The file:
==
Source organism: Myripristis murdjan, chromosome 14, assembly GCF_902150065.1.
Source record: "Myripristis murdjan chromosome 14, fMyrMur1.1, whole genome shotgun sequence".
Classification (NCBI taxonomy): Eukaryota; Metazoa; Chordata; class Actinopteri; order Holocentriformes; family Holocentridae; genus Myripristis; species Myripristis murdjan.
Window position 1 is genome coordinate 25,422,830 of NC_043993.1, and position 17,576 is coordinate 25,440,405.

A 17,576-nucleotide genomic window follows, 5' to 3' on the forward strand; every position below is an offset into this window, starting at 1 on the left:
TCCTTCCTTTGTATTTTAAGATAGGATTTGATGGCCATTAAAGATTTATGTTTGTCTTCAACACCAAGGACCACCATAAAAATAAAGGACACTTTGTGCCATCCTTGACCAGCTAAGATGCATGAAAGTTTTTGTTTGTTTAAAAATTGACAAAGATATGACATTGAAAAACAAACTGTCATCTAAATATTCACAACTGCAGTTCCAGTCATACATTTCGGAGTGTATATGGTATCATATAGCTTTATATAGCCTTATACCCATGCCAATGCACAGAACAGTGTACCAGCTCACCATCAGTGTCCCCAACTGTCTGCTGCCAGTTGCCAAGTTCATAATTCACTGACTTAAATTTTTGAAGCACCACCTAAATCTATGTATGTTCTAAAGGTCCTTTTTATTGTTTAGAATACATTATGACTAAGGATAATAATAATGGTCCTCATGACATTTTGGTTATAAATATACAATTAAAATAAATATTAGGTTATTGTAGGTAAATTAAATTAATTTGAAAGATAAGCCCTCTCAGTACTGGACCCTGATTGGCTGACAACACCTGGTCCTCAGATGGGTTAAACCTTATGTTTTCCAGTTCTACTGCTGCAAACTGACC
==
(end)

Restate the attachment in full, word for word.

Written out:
Source organism: Myripristis murdjan, chromosome 14, assembly GCF_902150065.1.
Source record: "Myripristis murdjan chromosome 14, fMyrMur1.1, whole genome shotgun sequence".
Classification (NCBI taxonomy): Eukaryota; Metazoa; Chordata; class Actinopteri; order Holocentriformes; family Holocentridae; genus Myripristis; species Myripristis murdjan.
Window position 1 is genome coordinate 25,422,830 of NC_043993.1, and position 17,576 is coordinate 25,440,405.

A 17,576-nucleotide genomic window follows, 5' to 3' on the forward strand; every position below is an offset into this window, starting at 1 on the left:
TCCTTCCTTTGTATTTTAAGATAGGATTTGATGGCCATTAAAGATTTATGTTTGTCTTCAACACCAAGGACCACCATAAAAATAAAGGACACTTTGTGCCATCCTTGACCAGCTAAGATGCATGAAAGTTTTTGTTTGTTTAAAAATTGACAAAGATATGACATTGAAAAACAAACTGTCATCTAAATATTCACAACTGCAGTTCCAGTCATACATTTCGGAGTGTATATGGTATCATATAGCTTTATATAGCCTTATACCCATGCCAATGCACAGAACAGTGTACCAGCTCACCATCAGTGTCCCCAACTGTCTGCTGCCAGTTGCCAAGTTCATAATTCACTGACTTAAATTTTTGAAGCACCACCTAAATCTATGTATGTTCTAAAGGTCCTTTTTATTGTTTAGAATACATTATGACTAAGGATAATAATAATGGTCCTCATGACATTTTGGTTATAAATATACAATTAAAATAAATATTAGGTTATTGTAGGTAAATTAAATTAATTTGAAAGATAAGCCCTCTCAGTACTGGACCCTGATTGGCTGACAACACCTGGTCCTCAGATGGGTTAAACCTTATGTTTTCCAGTTCTACTGCTGCAAACTGACC